Those Darlins
9 p.m., $12-$15. Off Broadway, 3509 Lemp Ave., St. Louis, 314-773-3363.
By Christian Schaeffer
From the RFT Music archives: Those Darlins looked more like an art-rock collective than a country-garage girl group, taking the stage in tattered hospital gowns (a nod, perhaps, to singer/ukulele player Nikki Darlin's broken arm. She made the best of a bad situation and used her sling to ferry a PBR tallboy to the stage). Nikki, along with her "sisters" Jessi and Kelley, played junked-up country rock that sounds like your grand-dad's C&W record collection being kicked down the stairs. None of the three ladies have a remarkable voice, but when they sing in congress (but rarely in harmony) the songs take on a lovably fucked-up quality.


8 p.m., $1.05. The Ready Room, 4195 Manchester Ave, St. Louis, 314-833-3929.
By Daniel Hill
St. Louis' Cavo, who flirted with major label success after signing a deal with Warner/Reprise late in 2008, is independently releasing Bridges, its first new album since 2012's Thick As Thieves at this show. The group seems to relish its new freedom: "For once, it wasn’t about what someone else wanted. It was only about the four of them and what they wanted. No label, no producer, no agent, no manager, no one but them. And it felt right. So, they decided to try again, but this time, their way," reads the band's Facebook bio. This show will only cost a scant $1.05, but fans should arrive early if they want to get in — tickets will only be for sale at the door, with no advance sales.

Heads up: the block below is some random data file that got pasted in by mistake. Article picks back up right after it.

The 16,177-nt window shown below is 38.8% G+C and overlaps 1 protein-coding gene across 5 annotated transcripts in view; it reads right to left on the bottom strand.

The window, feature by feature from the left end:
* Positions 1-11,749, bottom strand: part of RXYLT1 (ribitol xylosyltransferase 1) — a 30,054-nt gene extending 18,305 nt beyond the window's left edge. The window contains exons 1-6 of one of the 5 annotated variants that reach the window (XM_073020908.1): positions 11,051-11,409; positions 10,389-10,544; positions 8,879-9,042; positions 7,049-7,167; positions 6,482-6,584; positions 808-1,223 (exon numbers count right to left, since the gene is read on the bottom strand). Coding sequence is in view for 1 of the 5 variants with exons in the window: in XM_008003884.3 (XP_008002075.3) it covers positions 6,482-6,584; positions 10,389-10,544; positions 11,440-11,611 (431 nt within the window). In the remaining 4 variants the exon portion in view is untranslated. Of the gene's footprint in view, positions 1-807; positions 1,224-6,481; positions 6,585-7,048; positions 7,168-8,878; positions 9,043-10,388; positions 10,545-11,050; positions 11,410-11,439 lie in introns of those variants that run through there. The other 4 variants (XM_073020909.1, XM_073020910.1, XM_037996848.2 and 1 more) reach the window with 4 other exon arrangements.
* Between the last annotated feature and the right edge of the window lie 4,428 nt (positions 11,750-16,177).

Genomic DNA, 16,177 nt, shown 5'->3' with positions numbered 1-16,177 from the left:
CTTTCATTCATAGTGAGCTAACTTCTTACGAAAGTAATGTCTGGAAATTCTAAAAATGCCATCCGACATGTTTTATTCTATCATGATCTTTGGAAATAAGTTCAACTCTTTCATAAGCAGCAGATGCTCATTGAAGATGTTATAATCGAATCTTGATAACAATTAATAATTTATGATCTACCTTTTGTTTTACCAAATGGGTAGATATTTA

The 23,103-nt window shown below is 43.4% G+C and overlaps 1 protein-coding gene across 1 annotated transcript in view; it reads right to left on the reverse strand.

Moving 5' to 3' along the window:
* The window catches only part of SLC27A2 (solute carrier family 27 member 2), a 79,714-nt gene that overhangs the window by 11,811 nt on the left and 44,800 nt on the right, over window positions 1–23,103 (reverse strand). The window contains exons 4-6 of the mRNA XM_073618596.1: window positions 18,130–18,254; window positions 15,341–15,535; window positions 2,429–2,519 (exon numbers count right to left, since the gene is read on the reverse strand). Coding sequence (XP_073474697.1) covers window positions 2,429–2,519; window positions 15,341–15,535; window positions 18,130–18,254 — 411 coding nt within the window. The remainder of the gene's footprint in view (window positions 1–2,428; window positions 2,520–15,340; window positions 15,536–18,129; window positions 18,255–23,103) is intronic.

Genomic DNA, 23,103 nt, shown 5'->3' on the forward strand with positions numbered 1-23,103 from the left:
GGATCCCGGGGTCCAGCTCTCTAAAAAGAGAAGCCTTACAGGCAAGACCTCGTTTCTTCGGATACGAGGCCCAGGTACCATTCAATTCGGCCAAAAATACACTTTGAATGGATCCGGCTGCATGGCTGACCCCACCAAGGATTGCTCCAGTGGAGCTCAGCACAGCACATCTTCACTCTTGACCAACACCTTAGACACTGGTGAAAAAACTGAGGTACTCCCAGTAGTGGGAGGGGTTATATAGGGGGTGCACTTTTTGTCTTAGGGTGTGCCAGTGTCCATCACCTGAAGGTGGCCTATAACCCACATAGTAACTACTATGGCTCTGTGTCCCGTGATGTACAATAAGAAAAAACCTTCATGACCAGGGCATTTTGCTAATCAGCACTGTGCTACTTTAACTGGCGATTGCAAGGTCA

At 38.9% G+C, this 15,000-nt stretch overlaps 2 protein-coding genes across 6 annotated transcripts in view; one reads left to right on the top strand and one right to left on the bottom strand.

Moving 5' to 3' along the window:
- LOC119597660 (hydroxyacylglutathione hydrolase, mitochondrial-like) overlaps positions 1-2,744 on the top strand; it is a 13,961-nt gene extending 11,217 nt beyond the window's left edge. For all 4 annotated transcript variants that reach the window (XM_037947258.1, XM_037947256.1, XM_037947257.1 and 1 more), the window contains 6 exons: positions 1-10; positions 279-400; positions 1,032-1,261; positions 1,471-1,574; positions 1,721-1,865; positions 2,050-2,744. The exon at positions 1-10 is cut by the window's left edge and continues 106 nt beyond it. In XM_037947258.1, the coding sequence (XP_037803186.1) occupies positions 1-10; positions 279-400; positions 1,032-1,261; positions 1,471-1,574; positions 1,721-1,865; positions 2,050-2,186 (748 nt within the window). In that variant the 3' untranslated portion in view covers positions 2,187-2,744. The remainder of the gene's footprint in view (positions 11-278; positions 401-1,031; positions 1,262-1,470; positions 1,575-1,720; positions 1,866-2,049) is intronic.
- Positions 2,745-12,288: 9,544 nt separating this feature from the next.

American Aquarium
Sat., Jan. 30, 8 p.m., $15. Off Broadway, 3509 Lemp Ave., St. Louis, 314-773-3363.
By Roy Kasten
Over a marching rhythm and piano chords that toll like old bells, American Aquarium's BJ Barham sets the opening scene for last year's excellent album Wolves: “Every day’s an uphill battle, staring down the barrel of the choices that I’ve made.” And then everything collapses into some kind of twangy free-jazz chaos, with horns and fuzz and guitars wiping the clichés away. This Raleigh, North Carolina band doesn't take its Wilco and Lucero records lightly, yet it is saved from alt-country slavishness by the resilience of Barham's imagery and the tough honesty of his bar-stool jottings. And this band can play, really play, with the lushness of pedal steel, the soulfulness of organ and harmonies, and the tight blast of crunching guitars.


Yo La Tengo
8 p.m., $22-$25. The Ready Room, 4195 Manchester Ave, St. Louis, 314-833-3929.
By Roy Kasten
Yo La Tengo is omnivorous; in the annals of indie rock it's hard to think of another act that has so dedicated itself to the art of the homage, or found such a sense of who they are in the music they love and why they love it. Fakebook, the band's pivotal album of cover songs from 1990, was a modest and beautiful flare-up of folk and country, so twangy and fun and tender that it made the anti-avant-garde heroes they'd become seem like something else entirely. Yo La Tengo was clearly deeper and trickier than even its growing fan base had guessed.